@XVilka (@dbuenzli) thanks for the links. It’s valuable and I can’t tell you the time it takes to build a library crawling and sieving references.

Found this joke and this other joke and the quotes at the end. If one looks at the shape of one’s code, abstracting takes you up a (loaded) node of your code tree. If you have a single leaf to program and aggressively build up a linear branch of abstraction nodes (in hope to fork them when haskell freezes over) you get a degenerate tree. A sort of pathological 1-balcony tower (the @Chet_Murthy tower) that gives a nice view but isn’t handy for watering your lilac.

Ocaml community tinkers semantic compression to the SLOC logarithm to get you actual programs. Makes approaching less daunting :slight_smile:

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It’s ‘OCaml’, btw :wink:

Is there a particular resource that you like for this? Particularly for someone already reasonably fluent in OCaml?

That was quite sometime ago but I think I mainly perused Paul Hudak’s The Haskell School of Expression at the time.

The book “real world haskell” is good.
And you probably don’t need to read it all.
I felt it has a much broader coverage than “real world OCaml”.

It sounds like you’re going to fit right in with Haskell!

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I bet you are British, because of the special trace of humor. Excellent! :smiley:

Might also be a dad. Dad joke alert! :smiley:

I think OCAML is easier to use to build apps especially for unix related systems .

I think the “more” materials is not important if the materials is bad.

The haskell.org provide more than 20 books / tutorials / lecture notes plus some videos.

However, some of those books is very trivia, they explain problem like “why 1+1 in Haskell is so elegant” or “why learn Haskell can make u the smartest person in the world” in several pages". In contrast, some of them assume u already know the basics of Haskell!

Some of those materials already out of update for many years, and some code cannot even run in the newest compiler. Their wiki also not that good. The Haskell wiki is like EmacsWiki or TclWiki which are all some kind of combination of everything including both gems and garbage. They just “save” materials to show their “rich culture”.

I think the quantity of materials for a programming community is not important. For example, Scheme don’t have much document, but they have textbooks like SICP, people will still try to install and learn it for the high-quality materials.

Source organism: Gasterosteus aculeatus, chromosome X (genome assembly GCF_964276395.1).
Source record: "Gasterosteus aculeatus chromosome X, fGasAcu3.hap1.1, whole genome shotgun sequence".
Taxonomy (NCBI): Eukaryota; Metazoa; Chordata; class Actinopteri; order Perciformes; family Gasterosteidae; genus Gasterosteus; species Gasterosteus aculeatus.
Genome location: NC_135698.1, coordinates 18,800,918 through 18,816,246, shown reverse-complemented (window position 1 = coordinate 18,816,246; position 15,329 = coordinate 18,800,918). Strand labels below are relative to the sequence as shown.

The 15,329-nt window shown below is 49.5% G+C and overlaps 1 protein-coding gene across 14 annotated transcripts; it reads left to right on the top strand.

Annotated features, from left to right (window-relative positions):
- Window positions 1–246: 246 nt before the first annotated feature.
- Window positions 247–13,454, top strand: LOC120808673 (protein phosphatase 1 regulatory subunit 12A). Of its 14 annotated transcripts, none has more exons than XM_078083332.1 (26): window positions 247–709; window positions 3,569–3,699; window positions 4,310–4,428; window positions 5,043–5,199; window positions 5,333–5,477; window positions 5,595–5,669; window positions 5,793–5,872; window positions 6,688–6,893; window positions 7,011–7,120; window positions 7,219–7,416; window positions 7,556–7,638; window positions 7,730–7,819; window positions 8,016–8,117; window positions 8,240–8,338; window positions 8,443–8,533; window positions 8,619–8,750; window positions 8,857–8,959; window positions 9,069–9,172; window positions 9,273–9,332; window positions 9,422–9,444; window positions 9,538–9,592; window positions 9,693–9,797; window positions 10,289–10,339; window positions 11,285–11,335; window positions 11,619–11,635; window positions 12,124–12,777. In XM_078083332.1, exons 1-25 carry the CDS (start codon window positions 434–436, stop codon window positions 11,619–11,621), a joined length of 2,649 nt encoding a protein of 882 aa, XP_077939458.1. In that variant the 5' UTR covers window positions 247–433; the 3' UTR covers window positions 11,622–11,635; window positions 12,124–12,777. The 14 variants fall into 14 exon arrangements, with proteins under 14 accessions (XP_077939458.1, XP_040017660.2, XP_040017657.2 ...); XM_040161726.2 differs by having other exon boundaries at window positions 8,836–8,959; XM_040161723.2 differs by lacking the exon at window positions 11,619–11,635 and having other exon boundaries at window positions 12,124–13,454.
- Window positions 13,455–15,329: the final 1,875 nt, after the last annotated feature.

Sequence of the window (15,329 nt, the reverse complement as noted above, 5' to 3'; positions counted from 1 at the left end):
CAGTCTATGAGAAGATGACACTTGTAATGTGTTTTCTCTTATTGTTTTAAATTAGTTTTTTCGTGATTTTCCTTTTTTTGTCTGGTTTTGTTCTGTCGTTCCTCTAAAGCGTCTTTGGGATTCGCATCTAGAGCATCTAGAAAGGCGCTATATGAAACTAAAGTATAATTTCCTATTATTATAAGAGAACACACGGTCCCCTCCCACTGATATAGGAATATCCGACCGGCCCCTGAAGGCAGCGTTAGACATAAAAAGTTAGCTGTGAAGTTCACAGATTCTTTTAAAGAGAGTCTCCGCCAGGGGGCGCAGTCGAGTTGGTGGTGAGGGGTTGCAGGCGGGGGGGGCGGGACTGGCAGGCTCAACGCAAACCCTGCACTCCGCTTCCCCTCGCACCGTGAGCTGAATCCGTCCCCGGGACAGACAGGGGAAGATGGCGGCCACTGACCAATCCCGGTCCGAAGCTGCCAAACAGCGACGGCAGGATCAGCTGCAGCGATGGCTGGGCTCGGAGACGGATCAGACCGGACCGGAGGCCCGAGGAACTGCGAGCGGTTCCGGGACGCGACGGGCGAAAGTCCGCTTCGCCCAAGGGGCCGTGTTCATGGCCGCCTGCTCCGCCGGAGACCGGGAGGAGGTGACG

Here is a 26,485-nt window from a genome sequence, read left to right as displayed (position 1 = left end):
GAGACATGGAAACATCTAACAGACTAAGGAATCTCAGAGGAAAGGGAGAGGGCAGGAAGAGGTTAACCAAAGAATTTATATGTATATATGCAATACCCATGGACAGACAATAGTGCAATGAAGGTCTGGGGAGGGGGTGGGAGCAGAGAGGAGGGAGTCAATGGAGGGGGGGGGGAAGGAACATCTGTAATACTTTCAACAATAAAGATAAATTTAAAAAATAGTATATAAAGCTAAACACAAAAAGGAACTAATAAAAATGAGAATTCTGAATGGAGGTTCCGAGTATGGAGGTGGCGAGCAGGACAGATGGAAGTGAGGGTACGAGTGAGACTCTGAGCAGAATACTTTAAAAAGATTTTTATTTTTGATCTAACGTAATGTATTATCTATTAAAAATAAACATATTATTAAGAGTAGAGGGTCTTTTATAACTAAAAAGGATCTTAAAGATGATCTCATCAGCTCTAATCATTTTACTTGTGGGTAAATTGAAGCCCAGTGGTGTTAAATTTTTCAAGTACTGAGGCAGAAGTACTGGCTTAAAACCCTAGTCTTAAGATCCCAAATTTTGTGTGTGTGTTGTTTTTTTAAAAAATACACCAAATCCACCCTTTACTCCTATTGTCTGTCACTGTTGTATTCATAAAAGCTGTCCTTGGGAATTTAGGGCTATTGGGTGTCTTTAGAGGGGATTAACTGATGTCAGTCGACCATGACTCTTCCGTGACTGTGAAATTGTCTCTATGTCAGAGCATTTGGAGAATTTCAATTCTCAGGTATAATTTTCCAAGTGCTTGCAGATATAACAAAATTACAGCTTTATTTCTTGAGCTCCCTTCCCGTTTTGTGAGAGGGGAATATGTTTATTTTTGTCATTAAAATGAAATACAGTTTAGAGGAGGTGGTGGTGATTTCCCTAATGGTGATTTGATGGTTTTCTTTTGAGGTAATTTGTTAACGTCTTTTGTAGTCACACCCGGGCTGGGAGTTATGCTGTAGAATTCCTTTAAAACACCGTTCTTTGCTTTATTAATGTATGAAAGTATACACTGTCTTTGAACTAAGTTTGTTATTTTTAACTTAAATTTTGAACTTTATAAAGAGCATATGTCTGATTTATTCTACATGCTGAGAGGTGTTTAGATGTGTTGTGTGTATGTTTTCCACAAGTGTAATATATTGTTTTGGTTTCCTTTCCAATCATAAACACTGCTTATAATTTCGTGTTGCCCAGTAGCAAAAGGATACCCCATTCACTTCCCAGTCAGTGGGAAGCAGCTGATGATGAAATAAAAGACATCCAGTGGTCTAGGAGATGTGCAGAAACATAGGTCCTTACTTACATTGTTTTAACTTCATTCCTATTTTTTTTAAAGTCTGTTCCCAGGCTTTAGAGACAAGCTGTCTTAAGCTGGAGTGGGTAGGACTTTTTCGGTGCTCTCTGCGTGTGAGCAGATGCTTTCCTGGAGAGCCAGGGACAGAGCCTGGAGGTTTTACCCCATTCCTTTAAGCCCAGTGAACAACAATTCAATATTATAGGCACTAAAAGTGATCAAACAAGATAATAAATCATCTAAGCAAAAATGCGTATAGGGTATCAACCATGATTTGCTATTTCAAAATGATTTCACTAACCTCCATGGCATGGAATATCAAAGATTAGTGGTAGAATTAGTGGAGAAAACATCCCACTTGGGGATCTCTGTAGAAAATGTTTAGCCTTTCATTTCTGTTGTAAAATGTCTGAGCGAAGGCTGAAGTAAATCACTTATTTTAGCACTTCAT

In contrast, what Ocaml community do? The unnecessary chapters on the manual will be deleted. Old packages will leave a notice that it is deprecated and even provide some recommendation.

Besides, the documentation of packages from OCaml community is generally better than Haskell. We don’t need a book on how to do something with OCaml, since we can easily access related packages with good documentation. The reason I think is that Ocaml provide better documentation facilities (ocamldoc, *.mli, etc).

A single gem is much better than a stack of craps.

(I don’t think the meaning of Haskell is on the materials I mentioned above, it is the researchers and their work behind it.

And, due to their nature of independence, they tend to create tools by themselves, resulting tons of duplicated sub-standard tools and each one have some kind of “materials”.).

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aha -ha ! At last , after craftily laying pun jokes begging to be read. A reader finally evaluates it. You sure never know in what comment order the laughter gets its actual value.

2 more to go, the joke thickens.

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This book is not bad also, for a quick introduction:
learnyouahaskell.com/chapters

:o thanks for reviewing it , I didn’t know were to dive in without becoming a bibliophibian. so next stop, after I get half way through category theory (I can because I am young).

After a painfull bibliography, I made up my mind on this book and then (not yet there) this other book which defines triples (monads), and then you can stop.

It’s a very good textbook and It surprisingly fills me with plenty of joy from back in undergraduate mathematics. It tackles algebra’s of arrows. The read itself takes a long while. IMHO, totally worth the way of thinking presented.